Connecting the Unconnected Car

Eventually, all automobiles will be fully technology-enabled. How we get there may be a bumpy road.

Connected car technology is racing ahead—but bringing that technology to life poses many challenges for today’s automakers. Consumers now expect their vehicles to seamlessly connect with their devices and also have the ability to upgrade to future technologies. Considering that the average lifespan of an automobile on the road now stands at eleven and a half years, automakers must address future compatibility issues while also prioritizing safety, especially as vehicles advance toward being fully autonomous.

In advance of their appearance at WCX 2020 SAE World Congress Experience, April 21–23 in Detroit, two respected industry leaders shared their views on what’s ahead—Chris Cook, President of Mobile Electronics Association, and John Waraniak, Vice President of Vehicle Technology at SEMA, are seeing many challenges for manufacturers and suppliers but also many opportunities. Don’t miss their WCX Leadership Summit panel discussion, Keeping Consumer Electronics Modernized and Safe Over the Lifecycle of the Automobile.

What are some of the challenges facing the mobility industry?

Chris: The big challenge for vehicle electronics is integration because the vehicle environment changes from year to year, depending on the automaker.

John: For aftermarket companies, vehicles equipped with the latest ADAS technologies pose challenges when seeking to modify and accessorize them. As the complexity of automated driving functions, products and systems increases, so too does the cost and complexity of testing and validation. ADAS systems are the gateway that will enable truly autonomous driving. SAE Level 3 is the most dangerous, where the system transitions back to the driver to take control. In fact, many manufacturers are opting to wait until the technology is better developed and then skip from Level 2 to 4.

Chris: Another big challenge is the infrastructure in our country. Automakers should be lobbying heavily for the improvements needed in order for advanced technologies to work, but right now it’s like they’re building vehicles for cattle paths.

John: We need smart traffic signs and smart traffic controls, and service providers like Verizon need access. They’re trying to use 5G, but it’s not optimal for vehicle-to-vehicle communications. These days, automakers are transforming into tech companies that make cars.

Where do you see opportunities?

Chris: The biggest opportunities of the next few years are twofold. One will be in the safety products—all-around cameras, backup cameras and 360-degree cameras are still strong. Also, lane-departure assistance is a growing category, both in fleet and at retail – both handled by these retailers.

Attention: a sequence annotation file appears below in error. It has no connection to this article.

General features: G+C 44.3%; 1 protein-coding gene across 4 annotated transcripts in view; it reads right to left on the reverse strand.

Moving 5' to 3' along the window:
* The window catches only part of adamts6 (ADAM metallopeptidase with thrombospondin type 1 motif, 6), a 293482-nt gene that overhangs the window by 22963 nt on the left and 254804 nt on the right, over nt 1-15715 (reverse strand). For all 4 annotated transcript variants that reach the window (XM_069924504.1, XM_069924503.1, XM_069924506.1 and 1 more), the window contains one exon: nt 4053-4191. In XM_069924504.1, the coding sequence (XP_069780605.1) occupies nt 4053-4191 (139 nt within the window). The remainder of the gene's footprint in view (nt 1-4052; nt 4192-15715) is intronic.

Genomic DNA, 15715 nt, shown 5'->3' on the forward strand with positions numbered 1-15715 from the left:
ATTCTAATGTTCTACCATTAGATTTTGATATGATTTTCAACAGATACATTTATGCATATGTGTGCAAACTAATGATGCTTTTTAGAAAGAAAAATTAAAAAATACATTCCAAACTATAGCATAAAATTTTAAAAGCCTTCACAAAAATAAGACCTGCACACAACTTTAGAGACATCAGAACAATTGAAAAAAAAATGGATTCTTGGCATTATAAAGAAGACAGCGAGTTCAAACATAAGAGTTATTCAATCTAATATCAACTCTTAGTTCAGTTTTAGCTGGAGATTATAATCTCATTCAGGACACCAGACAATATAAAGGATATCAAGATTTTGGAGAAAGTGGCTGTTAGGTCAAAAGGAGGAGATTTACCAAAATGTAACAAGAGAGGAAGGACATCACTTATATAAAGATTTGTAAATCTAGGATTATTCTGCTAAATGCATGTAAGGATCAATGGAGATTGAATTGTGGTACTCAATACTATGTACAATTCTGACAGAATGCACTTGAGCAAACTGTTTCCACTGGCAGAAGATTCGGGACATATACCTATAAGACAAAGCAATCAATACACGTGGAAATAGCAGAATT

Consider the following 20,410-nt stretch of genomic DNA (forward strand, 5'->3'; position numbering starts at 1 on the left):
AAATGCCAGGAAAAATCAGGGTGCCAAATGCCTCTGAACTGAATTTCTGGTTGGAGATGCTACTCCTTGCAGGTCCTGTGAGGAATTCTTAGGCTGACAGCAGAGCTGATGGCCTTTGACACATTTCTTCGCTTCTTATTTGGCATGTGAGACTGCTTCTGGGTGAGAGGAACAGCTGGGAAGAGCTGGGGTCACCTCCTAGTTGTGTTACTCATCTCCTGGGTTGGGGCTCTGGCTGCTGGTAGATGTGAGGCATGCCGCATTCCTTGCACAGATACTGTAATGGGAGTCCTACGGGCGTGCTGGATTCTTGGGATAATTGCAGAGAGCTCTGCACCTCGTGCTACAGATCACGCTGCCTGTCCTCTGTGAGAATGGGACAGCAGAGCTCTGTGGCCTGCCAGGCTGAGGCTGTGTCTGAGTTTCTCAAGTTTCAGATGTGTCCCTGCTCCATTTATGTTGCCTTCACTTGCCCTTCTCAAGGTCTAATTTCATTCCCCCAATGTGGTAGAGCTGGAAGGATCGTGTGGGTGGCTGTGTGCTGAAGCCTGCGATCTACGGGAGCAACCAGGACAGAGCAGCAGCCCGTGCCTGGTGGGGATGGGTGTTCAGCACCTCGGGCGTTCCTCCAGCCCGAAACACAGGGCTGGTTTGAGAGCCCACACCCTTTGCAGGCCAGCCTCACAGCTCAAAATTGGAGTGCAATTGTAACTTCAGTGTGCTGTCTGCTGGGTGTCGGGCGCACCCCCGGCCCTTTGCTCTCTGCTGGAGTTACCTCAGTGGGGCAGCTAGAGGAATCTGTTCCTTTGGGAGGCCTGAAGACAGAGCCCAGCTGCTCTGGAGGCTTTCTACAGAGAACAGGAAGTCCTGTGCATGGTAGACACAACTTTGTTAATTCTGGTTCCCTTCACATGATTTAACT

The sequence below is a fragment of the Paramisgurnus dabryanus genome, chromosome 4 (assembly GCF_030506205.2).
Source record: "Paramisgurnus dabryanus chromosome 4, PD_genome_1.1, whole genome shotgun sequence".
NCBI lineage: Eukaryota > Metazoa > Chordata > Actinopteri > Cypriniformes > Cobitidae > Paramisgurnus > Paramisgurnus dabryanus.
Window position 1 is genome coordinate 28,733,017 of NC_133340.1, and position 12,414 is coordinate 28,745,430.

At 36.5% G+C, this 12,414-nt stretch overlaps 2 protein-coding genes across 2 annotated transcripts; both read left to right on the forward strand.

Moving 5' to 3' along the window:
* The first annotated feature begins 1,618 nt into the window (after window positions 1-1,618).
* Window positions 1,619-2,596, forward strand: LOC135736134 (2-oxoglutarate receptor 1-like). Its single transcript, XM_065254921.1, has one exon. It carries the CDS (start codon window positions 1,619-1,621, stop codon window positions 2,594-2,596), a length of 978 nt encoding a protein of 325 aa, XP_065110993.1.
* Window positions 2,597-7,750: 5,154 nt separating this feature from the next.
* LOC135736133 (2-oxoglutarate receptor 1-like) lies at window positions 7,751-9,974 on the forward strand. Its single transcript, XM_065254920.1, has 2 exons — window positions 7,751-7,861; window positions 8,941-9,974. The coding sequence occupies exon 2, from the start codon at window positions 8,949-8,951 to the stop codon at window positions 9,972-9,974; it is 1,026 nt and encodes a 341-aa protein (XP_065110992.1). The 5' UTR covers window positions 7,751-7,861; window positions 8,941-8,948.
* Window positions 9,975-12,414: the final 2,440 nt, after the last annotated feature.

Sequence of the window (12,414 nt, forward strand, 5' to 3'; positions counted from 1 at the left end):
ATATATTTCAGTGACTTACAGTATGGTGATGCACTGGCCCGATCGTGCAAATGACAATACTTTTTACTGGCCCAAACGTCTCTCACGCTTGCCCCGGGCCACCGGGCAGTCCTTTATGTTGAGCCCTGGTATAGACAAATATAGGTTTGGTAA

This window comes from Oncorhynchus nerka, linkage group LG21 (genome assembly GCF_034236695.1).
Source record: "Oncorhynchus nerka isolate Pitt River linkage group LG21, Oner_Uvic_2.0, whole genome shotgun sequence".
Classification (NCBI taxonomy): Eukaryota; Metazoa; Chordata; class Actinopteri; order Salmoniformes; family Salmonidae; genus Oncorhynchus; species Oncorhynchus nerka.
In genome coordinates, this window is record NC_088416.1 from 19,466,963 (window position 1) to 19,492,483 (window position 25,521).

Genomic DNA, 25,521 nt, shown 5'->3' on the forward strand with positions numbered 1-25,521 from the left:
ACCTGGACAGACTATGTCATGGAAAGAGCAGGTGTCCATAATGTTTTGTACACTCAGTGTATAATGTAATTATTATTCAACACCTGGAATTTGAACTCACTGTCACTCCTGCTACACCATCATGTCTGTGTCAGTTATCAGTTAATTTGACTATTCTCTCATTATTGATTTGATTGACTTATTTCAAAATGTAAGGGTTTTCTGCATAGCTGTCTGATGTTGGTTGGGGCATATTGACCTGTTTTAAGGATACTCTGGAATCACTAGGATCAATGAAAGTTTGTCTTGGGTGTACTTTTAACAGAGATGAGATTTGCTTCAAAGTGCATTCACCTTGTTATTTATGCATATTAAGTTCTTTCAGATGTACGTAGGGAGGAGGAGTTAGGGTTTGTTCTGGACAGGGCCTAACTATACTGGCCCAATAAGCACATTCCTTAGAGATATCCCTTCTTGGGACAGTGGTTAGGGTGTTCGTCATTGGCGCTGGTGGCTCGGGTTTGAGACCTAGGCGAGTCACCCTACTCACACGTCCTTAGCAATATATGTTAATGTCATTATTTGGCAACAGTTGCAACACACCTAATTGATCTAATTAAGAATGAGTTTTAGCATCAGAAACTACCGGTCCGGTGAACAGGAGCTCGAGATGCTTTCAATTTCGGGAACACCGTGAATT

John: Integration of passive aftermarket PAS features and products is relatively simple and has the highest aftermarket adoption rate of all ADAS systems. There is already a very strong aftermarket segment for passive PAS systems, mostly in the form of rearview cameras. Backup cameras are readily available for professional or do-it-yourself installation. More than 4.5 million units are sold annually, representing about $700 million in sales. That market is expected to grow to a $1 billion market by 2021.

Chris: As vehicles become more autonomous, entertainment becomes more desirable, because now drivers need something to pay attention to, other than driving. So it re-invigorates the ability to entertain the driver as well as the passenger in the near future. I see growth opportunities in in-vehicle entertainment as well.

John: NHTSA estimates that 25% of all parking-lot accidents are caused by vehicles backing up into another vehicle and estimates that a 46% reduction in accidents while backing up can be expected if all vehicles are equipped with backup cameras. Although those first-generation systems and technologies are rather basic, the technology, hardware and software integration will continue to improve and evolve with smarter and more connected products to detect vehicles as well as pedestrians, bicyclists and motorcycles.

What’s next for the industry?

John: As vehicles get more electrified, connected, and autonomous, they’ll also get smarter, faster and cooler. Safety is becoming “cool” with younger drivers, and millennials are very passionate about the planet. Automakers need to be conscious of what they think because they’re the next generation of buyers.

Chris: Over the lifetime of the vehicle, we’ll be able to implement all of the technologies we want instead of being constrained by a 20-year cycle. There’ll be 20 million vehicles on the road—what can we do to retrofit those vehicles? The outlook is promising for everyone—OEMs, the aftermarket and also the consumer.

John: These technologies are what will attract the next generation of mobility engineers.

Hear more from John and Chris, and explore everything that’s in store for connected vehicles at WCX—register today at